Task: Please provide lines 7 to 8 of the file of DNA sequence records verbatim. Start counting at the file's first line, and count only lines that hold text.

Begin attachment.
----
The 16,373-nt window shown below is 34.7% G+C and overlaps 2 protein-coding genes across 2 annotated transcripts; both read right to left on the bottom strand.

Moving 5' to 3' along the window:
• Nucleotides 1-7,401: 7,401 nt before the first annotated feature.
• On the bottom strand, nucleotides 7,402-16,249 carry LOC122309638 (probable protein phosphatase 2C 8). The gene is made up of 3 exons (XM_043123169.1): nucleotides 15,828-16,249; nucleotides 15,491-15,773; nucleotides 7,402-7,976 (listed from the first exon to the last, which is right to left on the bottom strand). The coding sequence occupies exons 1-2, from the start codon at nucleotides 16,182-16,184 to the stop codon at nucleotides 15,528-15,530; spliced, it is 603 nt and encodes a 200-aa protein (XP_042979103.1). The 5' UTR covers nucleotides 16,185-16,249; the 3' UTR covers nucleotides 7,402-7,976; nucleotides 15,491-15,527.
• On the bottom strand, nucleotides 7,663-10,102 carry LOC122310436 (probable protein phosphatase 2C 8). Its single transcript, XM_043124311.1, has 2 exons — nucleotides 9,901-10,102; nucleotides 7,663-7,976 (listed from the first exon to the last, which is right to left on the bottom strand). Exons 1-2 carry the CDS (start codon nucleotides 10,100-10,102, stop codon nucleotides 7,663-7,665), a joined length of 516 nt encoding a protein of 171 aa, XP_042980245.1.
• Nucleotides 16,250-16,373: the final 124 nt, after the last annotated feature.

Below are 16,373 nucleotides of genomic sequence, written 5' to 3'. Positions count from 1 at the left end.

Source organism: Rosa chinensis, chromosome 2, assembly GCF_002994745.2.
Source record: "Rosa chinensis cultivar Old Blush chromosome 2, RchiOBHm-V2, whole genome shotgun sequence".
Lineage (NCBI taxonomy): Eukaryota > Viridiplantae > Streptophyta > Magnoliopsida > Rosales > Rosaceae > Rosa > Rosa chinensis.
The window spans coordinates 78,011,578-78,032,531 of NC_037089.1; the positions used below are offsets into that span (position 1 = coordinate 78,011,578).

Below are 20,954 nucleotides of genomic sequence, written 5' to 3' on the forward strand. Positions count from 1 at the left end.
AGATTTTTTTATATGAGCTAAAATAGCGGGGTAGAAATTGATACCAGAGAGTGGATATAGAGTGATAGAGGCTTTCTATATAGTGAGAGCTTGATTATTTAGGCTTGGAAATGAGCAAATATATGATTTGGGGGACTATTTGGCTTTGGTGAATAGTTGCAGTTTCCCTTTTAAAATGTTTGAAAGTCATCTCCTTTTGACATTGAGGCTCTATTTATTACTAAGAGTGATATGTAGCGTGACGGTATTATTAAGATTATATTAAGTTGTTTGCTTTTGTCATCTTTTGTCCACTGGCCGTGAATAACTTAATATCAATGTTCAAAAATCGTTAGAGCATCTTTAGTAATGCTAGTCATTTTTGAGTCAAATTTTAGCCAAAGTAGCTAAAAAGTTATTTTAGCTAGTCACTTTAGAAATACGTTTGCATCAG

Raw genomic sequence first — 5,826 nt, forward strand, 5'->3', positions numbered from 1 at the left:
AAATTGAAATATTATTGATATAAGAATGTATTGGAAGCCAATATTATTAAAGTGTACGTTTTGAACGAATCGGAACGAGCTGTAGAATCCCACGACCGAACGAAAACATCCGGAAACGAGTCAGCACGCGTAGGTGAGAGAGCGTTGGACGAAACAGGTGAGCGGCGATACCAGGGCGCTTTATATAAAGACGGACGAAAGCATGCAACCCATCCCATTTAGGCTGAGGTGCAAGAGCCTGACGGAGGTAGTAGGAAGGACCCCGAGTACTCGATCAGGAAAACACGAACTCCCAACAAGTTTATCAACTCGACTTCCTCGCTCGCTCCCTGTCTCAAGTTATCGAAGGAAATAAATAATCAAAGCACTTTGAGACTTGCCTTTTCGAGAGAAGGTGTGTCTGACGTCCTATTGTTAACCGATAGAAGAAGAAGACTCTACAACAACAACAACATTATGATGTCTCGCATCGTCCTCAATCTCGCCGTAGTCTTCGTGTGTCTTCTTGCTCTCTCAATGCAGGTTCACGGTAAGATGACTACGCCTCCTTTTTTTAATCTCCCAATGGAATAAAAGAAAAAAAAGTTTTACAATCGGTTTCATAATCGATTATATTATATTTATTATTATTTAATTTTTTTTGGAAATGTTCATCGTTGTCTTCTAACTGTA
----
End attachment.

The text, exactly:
Below are 16,373 nucleotides of genomic sequence, written 5' to 3'. Positions count from 1 at the left end.

Source organism: Rosa chinensis, chromosome 2, assembly GCF_002994745.2.